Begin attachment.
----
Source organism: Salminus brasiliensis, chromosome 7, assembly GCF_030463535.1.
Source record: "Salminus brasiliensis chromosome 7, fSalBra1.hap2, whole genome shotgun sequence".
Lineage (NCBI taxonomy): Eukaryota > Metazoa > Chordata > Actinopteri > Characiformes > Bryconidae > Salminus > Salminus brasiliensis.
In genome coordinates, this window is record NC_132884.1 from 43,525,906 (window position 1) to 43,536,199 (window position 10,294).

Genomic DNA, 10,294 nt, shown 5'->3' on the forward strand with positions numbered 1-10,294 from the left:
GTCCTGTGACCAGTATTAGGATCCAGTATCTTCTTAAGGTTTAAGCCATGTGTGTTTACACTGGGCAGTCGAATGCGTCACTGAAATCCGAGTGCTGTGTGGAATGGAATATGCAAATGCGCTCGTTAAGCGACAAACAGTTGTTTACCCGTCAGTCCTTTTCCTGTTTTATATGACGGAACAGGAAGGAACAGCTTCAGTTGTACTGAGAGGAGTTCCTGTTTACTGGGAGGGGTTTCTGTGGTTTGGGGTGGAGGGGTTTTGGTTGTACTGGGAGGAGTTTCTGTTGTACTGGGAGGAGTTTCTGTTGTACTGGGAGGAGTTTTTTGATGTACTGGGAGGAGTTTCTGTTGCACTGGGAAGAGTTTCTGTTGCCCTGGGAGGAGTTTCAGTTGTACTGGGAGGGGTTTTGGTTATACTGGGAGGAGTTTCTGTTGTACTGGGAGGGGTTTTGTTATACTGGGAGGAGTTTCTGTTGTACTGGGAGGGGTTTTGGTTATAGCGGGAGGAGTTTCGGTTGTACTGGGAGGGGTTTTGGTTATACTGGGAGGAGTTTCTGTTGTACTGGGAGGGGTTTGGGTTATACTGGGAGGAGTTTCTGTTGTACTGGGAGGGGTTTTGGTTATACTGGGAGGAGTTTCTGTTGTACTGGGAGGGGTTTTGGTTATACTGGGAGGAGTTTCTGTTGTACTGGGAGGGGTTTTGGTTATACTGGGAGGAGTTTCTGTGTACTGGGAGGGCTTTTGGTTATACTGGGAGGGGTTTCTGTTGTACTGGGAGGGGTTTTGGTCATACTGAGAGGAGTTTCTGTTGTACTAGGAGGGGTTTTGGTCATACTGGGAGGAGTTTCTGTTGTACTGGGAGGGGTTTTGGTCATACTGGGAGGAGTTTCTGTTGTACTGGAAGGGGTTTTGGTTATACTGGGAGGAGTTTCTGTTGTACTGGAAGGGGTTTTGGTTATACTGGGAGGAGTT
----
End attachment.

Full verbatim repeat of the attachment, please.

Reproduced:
Source organism: Salminus brasiliensis, chromosome 7, assembly GCF_030463535.1.
Source record: "Salminus brasiliensis chromosome 7, fSalBra1.hap2, whole genome shotgun sequence".
Lineage (NCBI taxonomy): Eukaryota > Metazoa > Chordata > Actinopteri > Characiformes > Bryconidae > Salminus > Salminus brasiliensis.
In genome coordinates, this window is record NC_132884.1 from 43,525,906 (window position 1) to 43,536,199 (window position 10,294).

Genomic DNA, 10,294 nt, shown 5'->3' on the forward strand with positions numbered 1-10,294 from the left:
GTCCTGTGACCAGTATTAGGATCCAGTATCTTCTTAAGGTTTAAGCCATGTGTGTTTACACTGGGCAGTCGAATGCGTCACTGAAATCCGAGTGCTGTGTGGAATGGAATATGCAAATGCGCTCGTTAAGCGACAAACAGTTGTTTACCCGTCAGTCCTTTTCCTGTTTTATATGACGGAACAGGAAGGAACAGCTTCAGTTGTACTGAGAGGAGTTCCTGTTTACTGGGAGGGGTTTCTGTGGTTTGGGGTGGAGGGGTTTTGGTTGTACTGGGAGGAGTTTCTGTTGTACTGGGAGGAGTTTCTGTTGTACTGGGAGGAGTTTTTTGATGTACTGGGAGGAGTTTCTGTTGCACTGGGAAGAGTTTCTGTTGCCCTGGGAGGAGTTTCAGTTGTACTGGGAGGGGTTTTGGTTATACTGGGAGGAGTTTCTGTTGTACTGGGAGGGGTTTTGTTATACTGGGAGGAGTTTCTGTTGTACTGGGAGGGGTTTTGGTTATAGCGGGAGGAGTTTCGGTTGTACTGGGAGGGGTTTTGGTTATACTGGGAGGAGTTTCTGTTGTACTGGGAGGGGTTTGGGTTATACTGGGAGGAGTTTCTGTTGTACTGGGAGGGGTTTTGGTTATACTGGGAGGAGTTTCTGTTGTACTGGGAGGGGTTTTGGTTATACTGGGAGGAGTTTCTGTTGTACTGGGAGGGGTTTTGGTTATACTGGGAGGAGTTTCTGTGTACTGGGAGGGCTTTTGGTTATACTGGGAGGGGTTTCTGTTGTACTGGGAGGGGTTTTGGTCATACTGAGAGGAGTTTCTGTTGTACTAGGAGGGGTTTTGGTCATACTGGGAGGAGTTTCTGTTGTACTGGGAGGGGTTTTGGTCATACTGGGAGGAGTTTCTGTTGTACTGGAAGGGGTTTTGGTTATACTGGGAGGAGTTTCTGTTGTACTGGAAGGGGTTTTGGTTATACTGGGAGGAGTT